• Wow, I had not heard that broadcast previously! I am so delighted that the reading was a full team effort.
        We, as humans, can do amazing things when we determine to cooperate and build on common ground.

        • Susan, I’m so glad you were able to listen to it! One of my favorite things about the internet is being able to listen to history being made, whenever we want and as many times as we enjoy hearing it.

  6. A profound reflection. My father left on his journey in autumn. The sun was moving lower in the brilliant blue sky and I heard the rustle of leaves as I left the hospital. Autumn gives me comfort for my heart of full of gratitude for the life that has been given…

    • It’s wonderful that you can remember the sky and the rustle of the leaves from that day. Even more wonderful that your heart is full of gratitude, which I am increasingly convinced is the answer to so many of life’s trials and sorrows. As the popular saying goes, “there is always something for which to be grateful.” A thankful heart is maybe the most life-changing trait a person can have. Speaking of which, I’m thankful you are here! ❤

      • I am very thankful I am here, too!!!

  7. Good morning, Julia,
    Yes, the hope we have in spring’s faithful return makes autumn far less dismaying than it certainly would be, otherwise!
    As you and Mickey discussed chickadees, it reminded me that the chickadee’s spring song is one of the things I look for each year as a harbinger that spring will someday come. Some years I’ve even heard one in the first week of January, and it cheers me, even knowing that the poor little thing must be delusional.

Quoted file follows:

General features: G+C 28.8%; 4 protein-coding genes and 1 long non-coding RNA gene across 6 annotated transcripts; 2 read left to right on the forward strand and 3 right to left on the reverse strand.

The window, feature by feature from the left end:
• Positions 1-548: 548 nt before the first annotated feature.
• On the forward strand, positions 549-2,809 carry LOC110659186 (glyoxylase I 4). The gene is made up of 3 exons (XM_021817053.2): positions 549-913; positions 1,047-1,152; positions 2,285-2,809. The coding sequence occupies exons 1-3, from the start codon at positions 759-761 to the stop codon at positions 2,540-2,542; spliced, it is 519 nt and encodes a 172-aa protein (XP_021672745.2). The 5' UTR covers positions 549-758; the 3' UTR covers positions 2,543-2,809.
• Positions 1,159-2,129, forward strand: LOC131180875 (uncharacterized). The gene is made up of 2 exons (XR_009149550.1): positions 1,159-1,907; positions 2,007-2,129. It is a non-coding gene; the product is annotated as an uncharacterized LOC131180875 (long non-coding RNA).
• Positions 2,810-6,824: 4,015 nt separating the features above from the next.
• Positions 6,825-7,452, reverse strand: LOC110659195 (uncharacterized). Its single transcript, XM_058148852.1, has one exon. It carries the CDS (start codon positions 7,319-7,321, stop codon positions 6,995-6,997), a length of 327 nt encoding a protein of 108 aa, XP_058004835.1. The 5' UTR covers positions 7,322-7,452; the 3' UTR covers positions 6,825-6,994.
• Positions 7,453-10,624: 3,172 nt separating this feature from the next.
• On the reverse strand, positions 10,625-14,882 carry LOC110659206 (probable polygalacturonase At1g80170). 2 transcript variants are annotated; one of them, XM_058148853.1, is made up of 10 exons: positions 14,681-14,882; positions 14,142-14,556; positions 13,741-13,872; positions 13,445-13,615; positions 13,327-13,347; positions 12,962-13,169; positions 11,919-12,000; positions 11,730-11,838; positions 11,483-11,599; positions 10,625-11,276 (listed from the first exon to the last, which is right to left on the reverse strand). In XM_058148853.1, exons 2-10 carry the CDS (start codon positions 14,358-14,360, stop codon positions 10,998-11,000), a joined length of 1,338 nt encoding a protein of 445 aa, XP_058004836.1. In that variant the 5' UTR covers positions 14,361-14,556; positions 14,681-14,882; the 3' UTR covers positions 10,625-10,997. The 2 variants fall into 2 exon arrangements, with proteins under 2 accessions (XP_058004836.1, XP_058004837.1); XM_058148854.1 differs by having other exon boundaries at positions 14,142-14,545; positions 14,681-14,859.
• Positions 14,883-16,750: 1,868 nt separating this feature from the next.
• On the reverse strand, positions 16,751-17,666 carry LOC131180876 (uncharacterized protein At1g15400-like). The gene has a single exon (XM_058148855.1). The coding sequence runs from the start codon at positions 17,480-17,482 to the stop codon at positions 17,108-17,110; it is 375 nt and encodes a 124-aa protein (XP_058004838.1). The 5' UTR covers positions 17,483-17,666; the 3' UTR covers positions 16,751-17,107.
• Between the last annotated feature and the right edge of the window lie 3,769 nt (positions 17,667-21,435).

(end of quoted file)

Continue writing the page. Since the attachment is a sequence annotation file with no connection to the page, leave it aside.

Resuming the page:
• Wow, what a treat to hear the birdsong in January! Perhaps (s)he is not delusional, only stubbornly optimistic and impatient for the springtime. My kind of bird, that one.

  8. Very moving words Julia. Thank you for an excellent post. ❤️❤️❤️

    • You’re welcome, Suzette. Thanks so much for being here, and for your encouraging comment!

  9. Amen, Julia. Amen.

    • Thank you, Alan.

  10. Sheila

    Good Sunday morning from Willow Tree, in the “tin condo” as we enjoy the country setting, minus ocean breezes though. I am so glad that you can find hope and consolation in the fall season as it does bring much beauty before introducing the colder months. Colder, even cooler weather, seems somewhat hard to imagine as we are still having 90 degree afternoons here in South Carolina. I enjoyed reading the comments and replies with much good info. I will put “Trim roses” on my February calendar and know that you and Matt will enjoy the holidays in Georgia. I’m glad you have the wonderful memory of family listening to the Apollo 8 Christmas message. I enjoyed listening to that a few minutes ago. Well, my friend, this is fun but must move this body to other constructive things! 🧡🙏🏻

    • Hi Sheila, it is always fun to hear from you. I’m glad the weather is allowing you to enjoy the “tin condo.” Just think, before we know it we will be COLD and wishing for warmer weather!! But I can say truthfully that I don’t remember it ever being this warm in Virginia during the last few days of September. We are supposed to get a couple of days this week in the 90’s. In October? Hard to believe. No matter, there is plenty of ice in the freezer and an endless supply of tea for the Verandah. I can even bring out the old box fan if we need to, hee-hee. Hope you have a happy week!

      • Sheila

        Hi Julia. We are back at 428 and the ocean breezes are delightful, to say the least. Goodnight, my friend. 🧡😴

        • Sheila, I’m happy you are back safely. Enjoy the ocean extra for me! 🙂 ❤